5 ways to make today a good day

By Scott Westerman
Listen to an audio version of this message.

Scott’s Maxim: “Happiness is a decision.” 

Here are five easy steps that can make any day a good day.

Compliment someone – We live in a what-are-you-doing-for-me-now world, where yesterday’s accomplishments become meaningless and conversations center on what we’re not doing right. Nothing makes a person feel better than to hear the words of appreciation. “I love the way you keep your cool when everybody else is losing theirs.” “I love watching you dance.” “I love your personal style. That suit looks great.” Try opening a conversation with something like that and the whole interaction can take on a different tone.

Put money in somebody else’s parking meter. – Think of this as a metaphor for philanthropy. Whether it’s giving someone you don’t know another 10 minutes to get back to their car without a parking ticket, or writing a check to a non-profit you care about, the act of giving can often bring as much joy to the giver as it does to the recipient.

Call a friend without any agenda other than asking how they are. I keep a  mental Rolodex filled with the names and phone numbers of the most important people in my life. I try to work my way through that list, contacting at least one of them every day just to ask them my favorite question, “How’s life?” It can be a short conversation. “I was thinking of you and just wanted to check in.” In today’s digital age it can be something as simple as a, “Hope you’re having a good day!” text message.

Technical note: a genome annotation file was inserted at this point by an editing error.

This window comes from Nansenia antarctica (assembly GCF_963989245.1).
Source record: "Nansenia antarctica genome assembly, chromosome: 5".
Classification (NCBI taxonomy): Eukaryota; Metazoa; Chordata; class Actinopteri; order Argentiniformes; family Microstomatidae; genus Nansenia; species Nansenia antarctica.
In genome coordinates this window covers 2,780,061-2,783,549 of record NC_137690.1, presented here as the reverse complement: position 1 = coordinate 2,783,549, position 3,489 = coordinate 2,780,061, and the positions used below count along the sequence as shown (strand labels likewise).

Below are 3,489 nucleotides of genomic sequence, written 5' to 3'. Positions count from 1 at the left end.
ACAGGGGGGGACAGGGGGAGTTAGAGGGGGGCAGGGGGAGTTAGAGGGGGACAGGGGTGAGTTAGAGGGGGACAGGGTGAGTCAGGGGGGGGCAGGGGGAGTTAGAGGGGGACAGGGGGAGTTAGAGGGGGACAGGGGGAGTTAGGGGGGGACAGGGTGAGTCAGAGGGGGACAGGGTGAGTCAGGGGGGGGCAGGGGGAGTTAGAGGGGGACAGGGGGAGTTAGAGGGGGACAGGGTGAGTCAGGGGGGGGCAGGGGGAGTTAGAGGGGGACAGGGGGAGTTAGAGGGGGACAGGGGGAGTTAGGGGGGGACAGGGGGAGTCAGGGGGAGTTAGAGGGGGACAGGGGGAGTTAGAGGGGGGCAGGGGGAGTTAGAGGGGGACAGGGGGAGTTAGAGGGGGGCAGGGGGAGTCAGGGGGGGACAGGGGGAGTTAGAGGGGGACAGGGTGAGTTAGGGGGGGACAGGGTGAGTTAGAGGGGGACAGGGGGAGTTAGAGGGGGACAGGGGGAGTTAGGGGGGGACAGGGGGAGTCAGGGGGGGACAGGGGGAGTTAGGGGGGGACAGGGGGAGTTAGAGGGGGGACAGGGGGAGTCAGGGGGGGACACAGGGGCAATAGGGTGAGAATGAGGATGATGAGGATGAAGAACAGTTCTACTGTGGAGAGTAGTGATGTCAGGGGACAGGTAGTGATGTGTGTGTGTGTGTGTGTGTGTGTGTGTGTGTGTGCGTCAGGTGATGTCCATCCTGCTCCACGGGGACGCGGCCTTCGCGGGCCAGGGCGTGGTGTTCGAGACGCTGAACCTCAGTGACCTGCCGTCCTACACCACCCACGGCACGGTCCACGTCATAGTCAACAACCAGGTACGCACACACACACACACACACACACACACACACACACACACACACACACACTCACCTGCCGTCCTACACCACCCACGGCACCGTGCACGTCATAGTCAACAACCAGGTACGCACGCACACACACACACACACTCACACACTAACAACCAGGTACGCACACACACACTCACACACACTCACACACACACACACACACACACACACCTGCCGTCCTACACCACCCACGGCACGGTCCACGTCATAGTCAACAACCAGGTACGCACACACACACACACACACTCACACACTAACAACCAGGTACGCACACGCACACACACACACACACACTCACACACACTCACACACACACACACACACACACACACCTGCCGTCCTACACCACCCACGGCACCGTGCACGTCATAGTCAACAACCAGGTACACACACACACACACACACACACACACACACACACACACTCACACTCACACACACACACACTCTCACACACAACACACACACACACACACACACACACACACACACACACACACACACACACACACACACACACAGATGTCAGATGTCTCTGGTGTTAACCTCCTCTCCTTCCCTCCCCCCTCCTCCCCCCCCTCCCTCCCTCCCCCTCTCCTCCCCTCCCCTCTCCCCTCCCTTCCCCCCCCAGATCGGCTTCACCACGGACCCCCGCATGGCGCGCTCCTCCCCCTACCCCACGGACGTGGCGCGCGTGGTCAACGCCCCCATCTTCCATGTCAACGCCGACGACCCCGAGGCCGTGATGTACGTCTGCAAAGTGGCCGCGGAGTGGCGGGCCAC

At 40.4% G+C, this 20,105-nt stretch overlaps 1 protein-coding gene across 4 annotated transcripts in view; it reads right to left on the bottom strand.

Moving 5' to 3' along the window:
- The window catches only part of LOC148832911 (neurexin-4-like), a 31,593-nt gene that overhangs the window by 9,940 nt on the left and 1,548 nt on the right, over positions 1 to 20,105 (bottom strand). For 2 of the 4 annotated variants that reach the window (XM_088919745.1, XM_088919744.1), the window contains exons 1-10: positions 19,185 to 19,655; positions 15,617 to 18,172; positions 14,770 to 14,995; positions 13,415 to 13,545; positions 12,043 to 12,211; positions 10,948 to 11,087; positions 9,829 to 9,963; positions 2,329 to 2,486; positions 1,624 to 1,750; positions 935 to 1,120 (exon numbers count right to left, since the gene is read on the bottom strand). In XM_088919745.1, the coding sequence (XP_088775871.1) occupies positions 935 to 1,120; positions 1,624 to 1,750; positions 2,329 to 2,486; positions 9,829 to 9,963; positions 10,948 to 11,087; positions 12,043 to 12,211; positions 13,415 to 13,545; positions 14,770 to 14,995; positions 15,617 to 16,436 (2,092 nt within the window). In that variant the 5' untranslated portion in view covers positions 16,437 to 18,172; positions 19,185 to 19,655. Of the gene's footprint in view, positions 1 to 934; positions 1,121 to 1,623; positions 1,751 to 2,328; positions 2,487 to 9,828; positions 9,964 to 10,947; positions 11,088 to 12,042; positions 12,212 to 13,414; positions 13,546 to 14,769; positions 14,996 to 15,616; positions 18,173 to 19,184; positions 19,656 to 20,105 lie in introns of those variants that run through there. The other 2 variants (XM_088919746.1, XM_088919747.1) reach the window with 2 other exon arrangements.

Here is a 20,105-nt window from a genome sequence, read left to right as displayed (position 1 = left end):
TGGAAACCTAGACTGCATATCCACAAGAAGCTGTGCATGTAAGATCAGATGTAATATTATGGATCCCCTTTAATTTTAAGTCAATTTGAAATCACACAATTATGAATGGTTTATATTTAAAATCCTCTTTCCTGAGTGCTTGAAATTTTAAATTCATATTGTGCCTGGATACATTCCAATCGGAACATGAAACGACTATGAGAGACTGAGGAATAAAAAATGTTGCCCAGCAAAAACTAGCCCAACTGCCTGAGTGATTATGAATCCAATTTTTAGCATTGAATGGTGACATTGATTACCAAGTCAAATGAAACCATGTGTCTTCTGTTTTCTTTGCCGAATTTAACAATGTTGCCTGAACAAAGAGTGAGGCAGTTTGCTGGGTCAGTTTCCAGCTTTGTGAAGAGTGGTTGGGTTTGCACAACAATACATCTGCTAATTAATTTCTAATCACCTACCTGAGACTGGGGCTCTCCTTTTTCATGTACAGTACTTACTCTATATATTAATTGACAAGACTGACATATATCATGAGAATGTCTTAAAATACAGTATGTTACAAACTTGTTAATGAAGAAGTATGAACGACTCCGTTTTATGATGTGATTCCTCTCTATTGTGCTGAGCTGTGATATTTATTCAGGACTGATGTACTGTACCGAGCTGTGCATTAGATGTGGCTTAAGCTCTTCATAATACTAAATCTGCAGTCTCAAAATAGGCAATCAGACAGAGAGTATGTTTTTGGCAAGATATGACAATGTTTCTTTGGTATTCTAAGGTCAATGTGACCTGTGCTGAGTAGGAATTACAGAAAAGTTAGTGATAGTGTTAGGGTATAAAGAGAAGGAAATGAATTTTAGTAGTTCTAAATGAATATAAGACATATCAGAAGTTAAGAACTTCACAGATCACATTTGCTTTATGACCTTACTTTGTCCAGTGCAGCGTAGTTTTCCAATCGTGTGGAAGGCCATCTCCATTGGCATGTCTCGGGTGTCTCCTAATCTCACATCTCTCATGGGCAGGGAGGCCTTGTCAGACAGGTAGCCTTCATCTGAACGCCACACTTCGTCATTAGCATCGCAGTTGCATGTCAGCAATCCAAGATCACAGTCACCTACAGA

Send a handwritten note. There is a box of MSU themed cards and envelopes in my backpack. After I’ve picked up a business card, or if I’m on an airplane, I try to write a quick note or two. It’s old fashioned, but these days it’s so rare that when you get one in the mail it has impact. A digital version of this idea is one of my favorites. I send tons of Postagrams out every week. Postagrams are inexpensive digital post cards that include a picture from my smart phone and a brief message. They are easy to create, fun to receive and often find find their way onto cubicle walls and refrigerators.

Think of something you are grateful for. No matter how lousy a day you may have had, there is always something to be thankful for. When my flight is delayed, when I get bad news, or on those rare occasions when the Ben Franklin Balance Sheet tips lopsidedly toward the negative, I think about how much I love my wife, my children, my closest friends and the people I am lucky enough to work with. These are life’s most amazing gifts. It’s easy to take them for granted on the bad days. Don’t.

What’s the best part of cultivating these habits? Besides making your day a good one, you may well inspire others to model your behavior.

Positivity is contagious. Spread it around.